Each year, 48 million Americans get sick, 128,000 are hospitalized, and 3,000 die from foodborne diseases, a significant and largely preventable, public health burden. President Obama signed The Food and Drug Administration (FDA) Food Safety Modernization Act on January 4, 2011, shifting the focus of federal regulators from responding to contamination to preventing it. HHS is developing a food safety system that is flexible and responsive to current and emerging threats. Taking a proactive approach to product safety and quality, HHS has also expanded its global role in strengthening food and medical product regulatory systems and supporting the development of risk-based systems to target field operations to effectively identify and respond to food and feed concerns. The Department is working with multiple partners to ensure success, including state, local, tribal, territorial, and international authorities, the private and non-profit sectors, federal and foreign government partners, and the President’s Food Safety Working Group.
- Prevent Harm to Consumers from Foodborne Illness
HHS has prioritized prevention and is implementing sensible strategies designed to prevent problems before they occur. HHS is setting rigorous, science-based standards for food safety and working with the food industry to ensure it meets these standards. For example, HHS is developing preventive control standards for food facilities and the production of fruits and vegetables that will require firms to evaluate the hazards that could affect food safety, implement controls to reduce these hazards, and develop plans for monitoring controls and performing corrective actions when needed. These standards will improve the safety of both domestic and imported foods. HHS has also taken steps to make it easier to protect consumers when problems emerge including implementing new mandatory recall authorities and providing more information to consumers about recalled foods and what they can do to protect themselves and their families when outbreaks occur. Foodsafety.gov provides consumers with prevention information, and it uses social media to reach the widest audience.
- Increase the Safety and Integrity of Global Manufacturing and Supply Chains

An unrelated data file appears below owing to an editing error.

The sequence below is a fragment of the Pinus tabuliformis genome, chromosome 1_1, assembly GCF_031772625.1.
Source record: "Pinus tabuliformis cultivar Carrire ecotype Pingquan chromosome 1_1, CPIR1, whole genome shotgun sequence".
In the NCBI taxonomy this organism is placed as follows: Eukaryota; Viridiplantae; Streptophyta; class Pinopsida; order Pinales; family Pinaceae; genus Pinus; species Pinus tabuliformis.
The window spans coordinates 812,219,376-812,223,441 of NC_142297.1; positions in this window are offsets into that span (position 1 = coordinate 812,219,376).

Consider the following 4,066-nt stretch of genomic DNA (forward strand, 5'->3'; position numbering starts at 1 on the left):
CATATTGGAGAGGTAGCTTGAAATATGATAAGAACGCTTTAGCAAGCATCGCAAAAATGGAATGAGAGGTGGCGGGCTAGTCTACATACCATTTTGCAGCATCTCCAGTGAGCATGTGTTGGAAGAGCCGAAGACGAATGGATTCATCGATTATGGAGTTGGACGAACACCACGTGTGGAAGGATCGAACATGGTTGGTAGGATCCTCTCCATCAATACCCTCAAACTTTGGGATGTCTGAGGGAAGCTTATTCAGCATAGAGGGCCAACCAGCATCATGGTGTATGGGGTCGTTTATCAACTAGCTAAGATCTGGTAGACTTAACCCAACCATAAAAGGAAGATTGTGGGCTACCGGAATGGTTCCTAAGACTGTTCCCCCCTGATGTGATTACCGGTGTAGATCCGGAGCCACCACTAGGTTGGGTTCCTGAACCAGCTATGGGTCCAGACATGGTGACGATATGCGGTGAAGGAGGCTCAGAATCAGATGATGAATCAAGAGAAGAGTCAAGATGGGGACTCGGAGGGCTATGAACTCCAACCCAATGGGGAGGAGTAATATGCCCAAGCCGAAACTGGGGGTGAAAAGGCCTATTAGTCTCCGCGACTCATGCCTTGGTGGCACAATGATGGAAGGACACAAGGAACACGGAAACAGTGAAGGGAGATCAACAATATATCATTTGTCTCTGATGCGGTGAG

HHS aims to enhance regulatory systems as well as global manufacturing and supply chains to ensure the safety of food and feed entering the United States. Key priorities include strengthening strategic regulatory partnerships to promote a safer, higher quality global supply of food and feed and implementing strategies to lessen vulnerabilities associated with regulatory gaps though cooperation with other governments and international agencies.
- Improve Data Sources and Analysis for Effective Food Safety Inspections and Enforcement
High-quality information from routine surveillance, outbreak investigations, and scientific studies helps to determine which foods are at highest risk and which solutions should be put into place to reduce risk. HHS is working together with its Federal, state, local, tribal, and territorial regulatory and public health partners to enhance foodborne illness surveillance systems to more rapidly identify and respond to food safety problems, to determine if new and existing food safety policies work, and to improve prevention measures. To that end, HHS is collaborating with these partners, including the Partnership for Food Protection, to support efforts to create a nationally integrated food safety system. HHS is prioritizing crucial inspection and enforcement activities in the U.S. and across the world. To accomplish this, HHS is supporting safety efforts by states, localities, and businesses; and enhancing data collection and analysis to guide these efforts and evaluate results.
- Identify and Quickly Stop Outbreaks of Foodborne Illness
HHS is working to limit the number, scale, and duration of foodborne disease outbreaks. HHS is collaborating with its federal, state, local, and tribal partners to strengthen public health and regulatory systems to enhance our ability to detect outbreaks faster, use food tracing systems to identify the source and distribution of products, quickly remove products from the market, and conduct root cause analysis to correct problems and inform future prevention efforts. Through mechanisms like FoodSafety.gov, HHS is improving communications during an outbreak to better inform the public of risks, and following an outbreak to help restore consumer confidence in the food supply.